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Barack Obama’s coming request for Congress to “right-size and update” the Authorization for Use of Military Force (AUMF) against terrorism will be constitutionally fastidious and will catalyze a debate that will illuminate Republican fissures. They, however, are signs of a healthy development — the reappearance of foreign policy heterodoxy in Republican ranks.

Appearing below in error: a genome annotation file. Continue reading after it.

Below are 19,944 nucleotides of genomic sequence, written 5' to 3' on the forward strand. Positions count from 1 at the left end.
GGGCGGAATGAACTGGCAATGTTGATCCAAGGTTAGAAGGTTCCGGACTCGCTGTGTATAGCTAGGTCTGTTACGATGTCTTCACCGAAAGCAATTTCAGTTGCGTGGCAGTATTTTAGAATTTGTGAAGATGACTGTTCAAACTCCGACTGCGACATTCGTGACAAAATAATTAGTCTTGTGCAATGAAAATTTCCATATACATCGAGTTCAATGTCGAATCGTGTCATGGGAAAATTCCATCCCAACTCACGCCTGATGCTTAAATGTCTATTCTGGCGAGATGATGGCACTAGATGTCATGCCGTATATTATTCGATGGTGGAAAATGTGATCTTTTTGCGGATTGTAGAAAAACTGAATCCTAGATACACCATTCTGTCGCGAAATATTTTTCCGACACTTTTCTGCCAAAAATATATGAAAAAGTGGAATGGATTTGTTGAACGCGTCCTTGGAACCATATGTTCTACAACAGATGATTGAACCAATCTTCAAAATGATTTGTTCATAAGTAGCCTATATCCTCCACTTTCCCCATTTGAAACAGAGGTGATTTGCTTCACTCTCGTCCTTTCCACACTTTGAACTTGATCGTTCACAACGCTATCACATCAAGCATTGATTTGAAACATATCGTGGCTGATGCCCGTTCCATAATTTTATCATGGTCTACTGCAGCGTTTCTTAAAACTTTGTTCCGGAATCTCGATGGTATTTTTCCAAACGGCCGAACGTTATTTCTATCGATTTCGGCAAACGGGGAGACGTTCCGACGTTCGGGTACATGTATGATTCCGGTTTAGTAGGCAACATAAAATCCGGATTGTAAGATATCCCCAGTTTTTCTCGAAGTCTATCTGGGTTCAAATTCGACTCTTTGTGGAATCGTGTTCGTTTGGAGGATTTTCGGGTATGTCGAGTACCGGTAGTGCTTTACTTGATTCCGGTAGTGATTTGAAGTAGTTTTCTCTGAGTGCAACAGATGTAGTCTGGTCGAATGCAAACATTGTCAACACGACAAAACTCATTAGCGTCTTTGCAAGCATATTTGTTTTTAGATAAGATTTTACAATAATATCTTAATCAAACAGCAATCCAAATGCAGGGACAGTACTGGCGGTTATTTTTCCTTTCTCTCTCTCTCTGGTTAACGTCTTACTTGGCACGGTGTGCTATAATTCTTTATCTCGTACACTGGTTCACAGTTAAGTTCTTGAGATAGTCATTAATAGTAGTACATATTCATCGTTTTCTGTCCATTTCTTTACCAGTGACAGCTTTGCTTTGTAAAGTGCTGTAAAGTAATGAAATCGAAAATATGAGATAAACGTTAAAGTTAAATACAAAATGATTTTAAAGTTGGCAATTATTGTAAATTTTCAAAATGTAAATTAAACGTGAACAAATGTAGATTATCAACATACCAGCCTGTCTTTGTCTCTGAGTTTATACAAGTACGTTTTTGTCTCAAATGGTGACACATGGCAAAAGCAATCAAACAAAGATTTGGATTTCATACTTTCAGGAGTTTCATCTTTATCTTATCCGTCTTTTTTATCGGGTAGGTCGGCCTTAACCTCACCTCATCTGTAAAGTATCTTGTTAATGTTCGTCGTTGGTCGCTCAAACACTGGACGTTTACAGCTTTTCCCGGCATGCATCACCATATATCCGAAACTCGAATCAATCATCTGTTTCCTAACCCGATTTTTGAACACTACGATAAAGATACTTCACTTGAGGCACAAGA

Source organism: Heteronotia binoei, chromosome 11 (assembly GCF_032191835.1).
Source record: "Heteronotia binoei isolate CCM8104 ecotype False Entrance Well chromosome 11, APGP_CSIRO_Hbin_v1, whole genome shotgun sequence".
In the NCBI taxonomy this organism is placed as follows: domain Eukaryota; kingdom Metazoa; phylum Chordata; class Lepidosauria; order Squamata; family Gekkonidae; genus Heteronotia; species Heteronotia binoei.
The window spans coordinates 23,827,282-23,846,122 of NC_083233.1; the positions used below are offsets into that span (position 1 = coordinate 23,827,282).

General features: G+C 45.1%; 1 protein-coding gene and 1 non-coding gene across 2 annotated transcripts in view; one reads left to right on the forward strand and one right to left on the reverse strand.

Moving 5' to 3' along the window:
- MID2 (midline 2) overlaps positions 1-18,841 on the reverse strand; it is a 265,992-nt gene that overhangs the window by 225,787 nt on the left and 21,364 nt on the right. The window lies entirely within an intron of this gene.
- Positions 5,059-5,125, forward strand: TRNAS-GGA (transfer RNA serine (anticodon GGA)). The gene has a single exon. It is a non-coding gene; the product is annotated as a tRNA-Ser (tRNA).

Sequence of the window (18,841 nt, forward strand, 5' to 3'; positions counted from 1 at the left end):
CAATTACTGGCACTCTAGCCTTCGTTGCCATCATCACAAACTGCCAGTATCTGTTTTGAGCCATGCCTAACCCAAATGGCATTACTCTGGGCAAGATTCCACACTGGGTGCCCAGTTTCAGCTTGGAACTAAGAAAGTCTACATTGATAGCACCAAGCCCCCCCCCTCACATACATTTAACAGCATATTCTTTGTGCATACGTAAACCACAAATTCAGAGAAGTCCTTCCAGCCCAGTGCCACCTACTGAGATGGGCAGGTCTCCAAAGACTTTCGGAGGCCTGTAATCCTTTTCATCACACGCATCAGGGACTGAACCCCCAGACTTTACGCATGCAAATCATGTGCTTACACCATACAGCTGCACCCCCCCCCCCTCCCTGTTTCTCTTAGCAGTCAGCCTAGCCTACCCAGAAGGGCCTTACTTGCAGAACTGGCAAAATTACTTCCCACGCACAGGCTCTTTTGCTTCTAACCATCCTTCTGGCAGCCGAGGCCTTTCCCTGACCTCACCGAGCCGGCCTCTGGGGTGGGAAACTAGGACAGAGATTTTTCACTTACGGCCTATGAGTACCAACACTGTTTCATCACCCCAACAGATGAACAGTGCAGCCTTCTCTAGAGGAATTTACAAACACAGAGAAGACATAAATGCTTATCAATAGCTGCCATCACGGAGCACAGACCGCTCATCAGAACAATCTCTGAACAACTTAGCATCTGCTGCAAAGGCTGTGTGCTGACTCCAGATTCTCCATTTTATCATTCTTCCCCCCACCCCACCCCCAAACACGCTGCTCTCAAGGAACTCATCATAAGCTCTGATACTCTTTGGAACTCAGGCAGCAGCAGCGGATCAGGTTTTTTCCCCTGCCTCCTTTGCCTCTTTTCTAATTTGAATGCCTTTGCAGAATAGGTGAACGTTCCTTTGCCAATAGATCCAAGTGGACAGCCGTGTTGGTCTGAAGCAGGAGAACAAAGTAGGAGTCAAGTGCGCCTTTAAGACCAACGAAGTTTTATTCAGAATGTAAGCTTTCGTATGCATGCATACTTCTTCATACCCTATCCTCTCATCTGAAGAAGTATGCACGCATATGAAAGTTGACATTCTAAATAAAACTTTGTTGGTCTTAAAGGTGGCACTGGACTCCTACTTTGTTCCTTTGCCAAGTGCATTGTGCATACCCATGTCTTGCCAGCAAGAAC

Many events (U.S. military misadventures since 2001, the Syrian civil war, the rise of the Islamic State, the spinning centrifuges of Iran’s nuclear weapons program) and one senator (Rand Paul) have reopened a Republican debate that essentially closed when Dwight Eisenhower won the 1952 Republican presidential nomination. One reason he sought it was to block Ohio’s Sen. Robert Taft.

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